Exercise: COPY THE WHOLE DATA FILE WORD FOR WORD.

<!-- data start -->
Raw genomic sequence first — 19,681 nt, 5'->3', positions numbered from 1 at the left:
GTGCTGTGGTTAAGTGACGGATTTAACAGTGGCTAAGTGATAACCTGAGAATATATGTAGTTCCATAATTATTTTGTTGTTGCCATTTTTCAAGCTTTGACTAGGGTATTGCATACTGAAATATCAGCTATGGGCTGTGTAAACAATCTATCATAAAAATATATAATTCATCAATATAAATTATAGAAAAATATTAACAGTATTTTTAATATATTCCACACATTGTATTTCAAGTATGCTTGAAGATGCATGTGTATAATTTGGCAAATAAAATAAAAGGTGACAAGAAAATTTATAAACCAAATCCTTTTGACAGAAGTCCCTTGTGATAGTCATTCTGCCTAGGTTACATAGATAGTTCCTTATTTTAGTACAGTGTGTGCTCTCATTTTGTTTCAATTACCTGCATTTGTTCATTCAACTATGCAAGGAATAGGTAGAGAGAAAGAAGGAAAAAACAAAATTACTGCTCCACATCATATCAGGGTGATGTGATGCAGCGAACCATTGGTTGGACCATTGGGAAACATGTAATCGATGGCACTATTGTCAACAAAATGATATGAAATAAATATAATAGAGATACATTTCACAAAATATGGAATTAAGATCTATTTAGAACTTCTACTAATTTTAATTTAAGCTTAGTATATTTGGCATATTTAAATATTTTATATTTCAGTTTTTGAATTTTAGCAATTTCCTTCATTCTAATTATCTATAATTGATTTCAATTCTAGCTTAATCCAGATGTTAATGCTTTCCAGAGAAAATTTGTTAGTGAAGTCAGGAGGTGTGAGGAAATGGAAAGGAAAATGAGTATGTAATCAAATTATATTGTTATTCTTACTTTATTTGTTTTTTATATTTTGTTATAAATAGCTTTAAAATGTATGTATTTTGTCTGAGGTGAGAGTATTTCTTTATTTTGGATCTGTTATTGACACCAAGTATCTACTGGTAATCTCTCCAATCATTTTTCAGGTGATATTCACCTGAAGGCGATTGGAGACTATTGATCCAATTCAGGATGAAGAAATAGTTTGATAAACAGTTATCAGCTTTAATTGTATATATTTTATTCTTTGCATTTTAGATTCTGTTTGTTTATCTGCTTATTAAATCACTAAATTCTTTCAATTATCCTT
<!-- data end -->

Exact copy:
Raw genomic sequence first — 19,681 nt, 5'->3', positions numbered from 1 at the left:
GTGCTGTGGTTAAGTGACGGATTTAACAGTGGCTAAGTGATAACCTGAGAATATATGTAGTTCCATAATTATTTTGTTGTTGCCATTTTTCAAGCTTTGACTAGGGTATTGCATACTGAAATATCAGCTATGGGCTGTGTAAACAATCTATCATAAAAATATATAATTCATCAATATAAATTATAGAAAAATATTAACAGTATTTTTAATATATTCCACACATTGTATTTCAAGTATGCTTGAAGATGCATGTGTATAATTTGGCAAATAAAATAAAAGGTGACAAGAAAATTTATAAACCAAATCCTTTTGACAGAAGTCCCTTGTGATAGTCATTCTGCCTAGGTTACATAGATAGTTCCTTATTTTAGTACAGTGTGTGCTCTCATTTTGTTTCAATTACCTGCATTTGTTCATTCAACTATGCAAGGAATAGGTAGAGAGAAAGAAGGAAAAAACAAAATTACTGCTCCACATCATATCAGGGTGATGTGATGCAGCGAACCATTGGTTGGACCATTGGGAAACATGTAATCGATGGCACTATTGTCAACAAAATGATATGAAATAAATATAATAGAGATACATTTCACAAAATATGGAATTAAGATCTATTTAGAACTTCTACTAATTTTAATTTAAGCTTAGTATATTTGGCATATTTAAATATTTTATATTTCAGTTTTTGAATTTTAGCAATTTCCTTCATTCTAATTATCTATAATTGATTTCAATTCTAGCTTAATCCAGATGTTAATGCTTTCCAGAGAAAATTTGTTAGTGAAGTCAGGAGGTGTGAGGAAATGGAAAGGAAAATGAGTATGTAATCAAATTATATTGTTATTCTTACTTTATTTGTTTTTTATATTTTGTTATAAATAGCTTTAAAATGTATGTATTTTGTCTGAGGTGAGAGTATTTCTTTATTTTGGATCTGTTATTGACACCAAGTATCTACTGGTAATCTCTCCAATCATTTTTCAGGTGATATTCACCTGAAGGCGATTGGAGACTATTGATCCAATTCAGGATGAAGAAATAGTTTGATAAACAGTTATCAGCTTTAATTGTATATATTTTATTCTTTGCATTTTAGATTCTGTTTGTTTATCTGCTTATTAAATCACTAAATTCTTTCAATTATCCTT